On top of it being an incredibly beautiful destination, Thailand is also home to one of the friendliest and most hospitable populations you’ll ever come across. They’re helpful, generous, kind and very understanding of tourists who may not be fully climatised to local customs. However, there are a few things which you need to keep in mind and observe about the culture so that you can enjoy your time in Thailand and the locals enjoy you being there!
One of the first things that you should be doing is smiling - and let’s be honest, in a place like this, it’s going to be hard for you not to be. If you’re approaching someone or even if you just catch their eye while walking along the street or beach, give them a friendly smile. It’s guaranteed that you’ll receive a smile in return and because you’ve appeared to be outwardly happy and open to them, they’re going to be more than likely to help you out with whatever it is you need. If you wanted to take your greeting a step further, the standard “Sawat Dii” (literally meaning, good luck) is always well received, even if your pronunciation is a little off. For men, you could also add ‘Krap’ to the end of it, and for women add ‘Ka’. That is sure to impress!
One of the reasons why Thailand’s population are such a relaxed and open group is due to the fact that a majority portion of them actively practice Buddhism. They hold the belief that your current life is influenced by the number of good deeds which you’ve done in previous lives, and so the next life’s quality will be determined by how good you are in this life. Over 90% of Thailand are Buddhist with the remaining population being made up of Islam, Hinduism, and Christianity.
When it comes to visiting religious buildings or shrines and places of worship, you should always be dressed in a very respectful manner. Never turn up without a shirt or in shorts, and for ladies, you must always have your shoulders covered. Observing these dress-codes when exploring the religions of Thailand is essential and not something to be taken lightly. On most occasions, warning is given, but you should also know that if you’re going to be entering private homes, chapels where Buddhist images are kept, or any of the Islamic community’s mosques, it will be requested that your shoes are removed - so wear a pair that are easy to slip on and off.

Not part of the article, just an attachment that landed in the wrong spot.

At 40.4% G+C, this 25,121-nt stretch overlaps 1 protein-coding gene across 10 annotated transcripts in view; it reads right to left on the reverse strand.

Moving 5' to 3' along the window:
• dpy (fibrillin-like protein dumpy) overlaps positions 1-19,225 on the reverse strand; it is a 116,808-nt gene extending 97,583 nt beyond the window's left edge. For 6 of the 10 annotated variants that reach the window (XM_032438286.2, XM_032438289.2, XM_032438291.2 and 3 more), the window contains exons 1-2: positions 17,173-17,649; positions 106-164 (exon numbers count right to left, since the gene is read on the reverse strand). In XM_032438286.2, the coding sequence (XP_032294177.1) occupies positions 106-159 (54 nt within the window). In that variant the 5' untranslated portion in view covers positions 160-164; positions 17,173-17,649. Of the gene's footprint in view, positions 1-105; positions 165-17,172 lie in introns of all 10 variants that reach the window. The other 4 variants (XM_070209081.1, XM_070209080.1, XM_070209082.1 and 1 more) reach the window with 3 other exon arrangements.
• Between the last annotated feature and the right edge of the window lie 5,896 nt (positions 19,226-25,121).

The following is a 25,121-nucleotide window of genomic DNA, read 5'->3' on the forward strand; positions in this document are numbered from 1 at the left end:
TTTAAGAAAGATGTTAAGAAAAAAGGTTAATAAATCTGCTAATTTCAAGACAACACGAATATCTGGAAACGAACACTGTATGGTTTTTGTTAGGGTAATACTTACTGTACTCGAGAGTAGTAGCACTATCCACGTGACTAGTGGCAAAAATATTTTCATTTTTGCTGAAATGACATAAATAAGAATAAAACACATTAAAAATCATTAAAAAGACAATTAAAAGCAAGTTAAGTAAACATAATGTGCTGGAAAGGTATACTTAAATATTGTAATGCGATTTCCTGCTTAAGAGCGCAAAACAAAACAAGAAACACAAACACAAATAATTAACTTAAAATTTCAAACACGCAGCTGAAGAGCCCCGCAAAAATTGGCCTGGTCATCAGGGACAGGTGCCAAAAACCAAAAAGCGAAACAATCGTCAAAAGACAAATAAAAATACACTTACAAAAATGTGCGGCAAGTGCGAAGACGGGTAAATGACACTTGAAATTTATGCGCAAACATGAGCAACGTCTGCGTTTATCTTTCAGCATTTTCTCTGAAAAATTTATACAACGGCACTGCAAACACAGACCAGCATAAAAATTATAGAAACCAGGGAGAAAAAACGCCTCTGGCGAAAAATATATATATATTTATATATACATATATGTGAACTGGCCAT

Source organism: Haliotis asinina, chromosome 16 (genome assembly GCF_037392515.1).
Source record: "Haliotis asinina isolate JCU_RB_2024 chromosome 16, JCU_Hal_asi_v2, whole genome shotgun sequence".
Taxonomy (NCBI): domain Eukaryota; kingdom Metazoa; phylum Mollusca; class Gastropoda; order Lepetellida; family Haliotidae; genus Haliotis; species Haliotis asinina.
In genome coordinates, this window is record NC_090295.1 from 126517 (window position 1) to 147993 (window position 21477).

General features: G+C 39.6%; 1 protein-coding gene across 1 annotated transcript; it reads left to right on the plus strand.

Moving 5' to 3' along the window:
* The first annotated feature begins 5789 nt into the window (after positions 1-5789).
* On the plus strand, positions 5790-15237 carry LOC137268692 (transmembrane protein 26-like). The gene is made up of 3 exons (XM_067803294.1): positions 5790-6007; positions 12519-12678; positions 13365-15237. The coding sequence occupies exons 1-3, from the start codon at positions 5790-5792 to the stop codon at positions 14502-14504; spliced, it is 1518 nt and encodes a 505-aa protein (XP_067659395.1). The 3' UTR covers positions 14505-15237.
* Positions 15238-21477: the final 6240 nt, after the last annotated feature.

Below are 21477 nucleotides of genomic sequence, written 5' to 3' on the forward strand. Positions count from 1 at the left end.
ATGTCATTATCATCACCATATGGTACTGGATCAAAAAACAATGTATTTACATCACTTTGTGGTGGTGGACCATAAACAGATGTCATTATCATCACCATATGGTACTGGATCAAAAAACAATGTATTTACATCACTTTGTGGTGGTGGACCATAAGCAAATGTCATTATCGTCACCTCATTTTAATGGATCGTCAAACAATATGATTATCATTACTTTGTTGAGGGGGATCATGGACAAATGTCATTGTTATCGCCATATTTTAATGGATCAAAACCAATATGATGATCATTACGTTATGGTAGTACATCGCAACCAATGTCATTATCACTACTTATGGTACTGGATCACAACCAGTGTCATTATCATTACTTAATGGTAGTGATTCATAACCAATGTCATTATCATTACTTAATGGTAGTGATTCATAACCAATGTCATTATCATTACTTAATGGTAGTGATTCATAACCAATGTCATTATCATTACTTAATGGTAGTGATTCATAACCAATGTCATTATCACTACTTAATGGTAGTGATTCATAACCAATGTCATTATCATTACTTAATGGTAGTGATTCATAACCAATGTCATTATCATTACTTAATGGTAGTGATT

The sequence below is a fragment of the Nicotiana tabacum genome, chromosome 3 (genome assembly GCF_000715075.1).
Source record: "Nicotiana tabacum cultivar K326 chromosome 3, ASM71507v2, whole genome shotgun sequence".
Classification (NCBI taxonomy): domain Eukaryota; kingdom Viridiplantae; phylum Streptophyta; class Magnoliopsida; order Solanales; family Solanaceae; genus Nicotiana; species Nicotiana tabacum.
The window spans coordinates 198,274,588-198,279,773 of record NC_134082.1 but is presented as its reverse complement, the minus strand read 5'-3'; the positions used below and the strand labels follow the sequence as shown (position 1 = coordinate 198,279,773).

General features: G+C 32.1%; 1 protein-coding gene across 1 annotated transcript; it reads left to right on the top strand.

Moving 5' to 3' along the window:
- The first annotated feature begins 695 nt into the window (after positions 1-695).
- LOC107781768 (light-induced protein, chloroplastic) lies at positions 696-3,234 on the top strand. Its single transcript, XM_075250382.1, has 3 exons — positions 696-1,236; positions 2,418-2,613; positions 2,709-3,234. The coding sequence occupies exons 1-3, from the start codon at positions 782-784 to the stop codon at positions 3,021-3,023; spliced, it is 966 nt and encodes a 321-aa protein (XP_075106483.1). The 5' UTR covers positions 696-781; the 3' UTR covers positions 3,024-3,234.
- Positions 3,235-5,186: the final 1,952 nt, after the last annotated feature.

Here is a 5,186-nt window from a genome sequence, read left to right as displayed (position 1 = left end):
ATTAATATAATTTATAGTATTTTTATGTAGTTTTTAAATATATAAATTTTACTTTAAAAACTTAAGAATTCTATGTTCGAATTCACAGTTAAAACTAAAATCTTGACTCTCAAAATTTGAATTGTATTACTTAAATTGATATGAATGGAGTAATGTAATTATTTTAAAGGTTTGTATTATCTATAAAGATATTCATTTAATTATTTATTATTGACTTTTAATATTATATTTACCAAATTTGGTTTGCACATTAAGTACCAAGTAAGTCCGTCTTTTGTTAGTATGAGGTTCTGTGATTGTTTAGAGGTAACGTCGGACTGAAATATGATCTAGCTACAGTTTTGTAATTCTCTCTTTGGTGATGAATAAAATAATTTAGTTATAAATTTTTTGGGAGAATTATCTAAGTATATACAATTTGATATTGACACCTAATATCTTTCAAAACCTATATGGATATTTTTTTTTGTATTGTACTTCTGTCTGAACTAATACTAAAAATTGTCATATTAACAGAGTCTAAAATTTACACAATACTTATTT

It should also go without saying that if you’re visiting anywhere with some religious significance, you show the appropriate amount of respect. Every image, sculpture or representation of Buddha is considered to be sacred in Thailand. So you should never climb the statues, play on them or take any kind of inappropriate photography. In the same note, Thai people consider the head to be the highest and therefore most important part of the body. Therefore, you should never touch them, or their statues, on their heads, even if it’s as a friendly gesture as the action can be easily misinterpreted as an insult. In similar vein, the feet are considered to be the lowest part of the body, so you should avoid pointing or signalling toward them, whether it be on a real person or sculpture.
The Thai people incredibly respectful toward the royal family. The King of Thailand (currently King Vajiralongkorn as of 2016) is loved by his people and any kind of insult or disrespect for him or the Thai democracy is not only considered to be highly offensive, but it’s actually a crime! So be careful with your choice of words when talking about the royalty in Thailand, and it’s best to not have conversations about the government - who wants to talk about politics on holiday anyway?
Throughout Thailand’s history, the majority of country’s output has come through agriculture and farming, which means that most of the population have lived in rural areas. And despite modern cities like Bangkok being built up to be thriving metropolises, this trend of rural habitation continues today. They are also an incredibly hierarchical population (as seen in their respect for the King), which means that respect towards parents, elderly and authority figures is something you should expect to see quite regularly.
When it comes to interacting with tourists and each other, Thai people are known for avoiding conflict. This is because they maintain a belief system that accepts fate without any form of complaint. Which also means that you will rarely see Thai people showing any form of anger or frustration - they are more likely to smile continuously and wait until the moment passes.
Language & Customs
The official spoken and written language of Thailand is the native Thai. Due to its complicated characters, alphabet and assortment of inflections on pronunciation, it can be a difficult language for native English speakers to pick up or even understand. However, due to the large number of western tourists who visit the country, English is fairly widely spoken and understood. Whether you’re in a hotel, restaurant or local markets doing some shopping, if you combine a little English with some hand signs, your communication probably won’t be an issue.
Tipping is another important custom which is widely accepted and encouraged throughout Thailand. This is particularly seen in hotels, where if good service is given, for instance if your bags are taken to your room for you, then a tip should be given to the person who delivered the service. If you go to many of the developed restaurants and bars, you’ll find that a service charge will be included in your bill, however, it’s common for an additional 10-15% tip to be added to this if the service has been exceptional or the initial charge hasn’t been included.